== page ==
FERC's new resolution requires public utility transmission providers to improve transmission planning processes for new projects as well as allocate the costs for new transmission facilities to beneficiaries of those facilities.
The Coalition, which includes CMS Energy Corporation, Consolidated Edison, Inc., DTE Energy Company, Progress Energy Inc., Public Service Enterprise Group, SCANA Corporation, Southern Company and United Illuminating Company, claims that the new FERC rule will force consumers to pay for "unneeded transmission facilities".
The Coalition believes that transmission planning and development should be left to state and local entities, something Order No. 1000 changes. Furthermore, the CFTP is concerned the new regulations may support expensive long-distance transmission to renewable resources over less expensive lines for local resources.
This sentiment directly refutes FERC Chairman Jon Wellinghoff's opinion that the new Order will create more market competition resulting in ratepayers paying less for energy.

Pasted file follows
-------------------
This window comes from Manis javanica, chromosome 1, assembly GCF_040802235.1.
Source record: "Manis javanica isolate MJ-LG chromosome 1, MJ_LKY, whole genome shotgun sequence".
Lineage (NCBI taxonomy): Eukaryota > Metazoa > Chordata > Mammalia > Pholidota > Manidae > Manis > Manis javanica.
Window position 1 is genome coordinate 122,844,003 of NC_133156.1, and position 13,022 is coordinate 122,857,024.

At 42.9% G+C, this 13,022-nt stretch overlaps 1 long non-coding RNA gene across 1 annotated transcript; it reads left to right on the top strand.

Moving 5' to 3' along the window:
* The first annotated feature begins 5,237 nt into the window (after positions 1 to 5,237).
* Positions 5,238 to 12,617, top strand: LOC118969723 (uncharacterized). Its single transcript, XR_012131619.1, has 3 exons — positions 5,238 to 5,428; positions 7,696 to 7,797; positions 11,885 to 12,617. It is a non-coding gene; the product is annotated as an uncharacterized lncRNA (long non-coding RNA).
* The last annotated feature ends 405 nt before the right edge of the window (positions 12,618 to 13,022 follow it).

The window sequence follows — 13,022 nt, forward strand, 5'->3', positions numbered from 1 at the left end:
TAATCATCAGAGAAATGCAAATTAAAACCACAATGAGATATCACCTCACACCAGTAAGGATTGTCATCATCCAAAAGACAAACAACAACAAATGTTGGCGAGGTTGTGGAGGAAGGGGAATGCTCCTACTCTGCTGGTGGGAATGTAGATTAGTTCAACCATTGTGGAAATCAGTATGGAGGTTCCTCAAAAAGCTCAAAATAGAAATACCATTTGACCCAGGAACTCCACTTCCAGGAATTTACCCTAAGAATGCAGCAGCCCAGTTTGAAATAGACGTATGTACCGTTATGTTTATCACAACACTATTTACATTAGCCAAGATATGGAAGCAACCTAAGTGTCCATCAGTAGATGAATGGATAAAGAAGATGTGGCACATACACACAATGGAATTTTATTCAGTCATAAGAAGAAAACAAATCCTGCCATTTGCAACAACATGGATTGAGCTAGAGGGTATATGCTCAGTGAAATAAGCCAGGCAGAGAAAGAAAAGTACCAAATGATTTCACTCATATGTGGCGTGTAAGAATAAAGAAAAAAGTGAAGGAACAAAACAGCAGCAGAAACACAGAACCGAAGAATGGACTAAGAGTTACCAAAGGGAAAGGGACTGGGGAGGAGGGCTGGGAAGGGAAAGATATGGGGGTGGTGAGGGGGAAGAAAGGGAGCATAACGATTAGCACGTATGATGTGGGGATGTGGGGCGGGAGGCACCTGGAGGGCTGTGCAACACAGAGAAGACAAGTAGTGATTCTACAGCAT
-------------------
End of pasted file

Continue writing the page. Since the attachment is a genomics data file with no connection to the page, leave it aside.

On July 21, 2011, when Order No. 1000 was announced, Wellinghoff said: "Our action today promotes efficient and cost-effective transmission planning and the fair allocation of costs for new transmission facilities. These changes will provide consumers with greater access to efficient, low-cost electricity.”
The Coalition, which, between its formal and informal members makes up 28 percent of the U.S. electric supply, believes FERC does not have the best interest of its ratepayers in mind. CFTP concluded its public grievance against the new regulations by lobbying for this issue to be addressed Congress:
FERC's approach permits the allocation of costs for new transmission within a region even to some consumers receiving no electricity from the project. Someone else will decide whether those consumers benefit from a project not otherwise needed for reliability purposes, even if the project was opposed by utilities being allocated cost.
The CFTP believes Congress should consider the energy policy implications of this important final rule as an essential part of the national energy policy debate.
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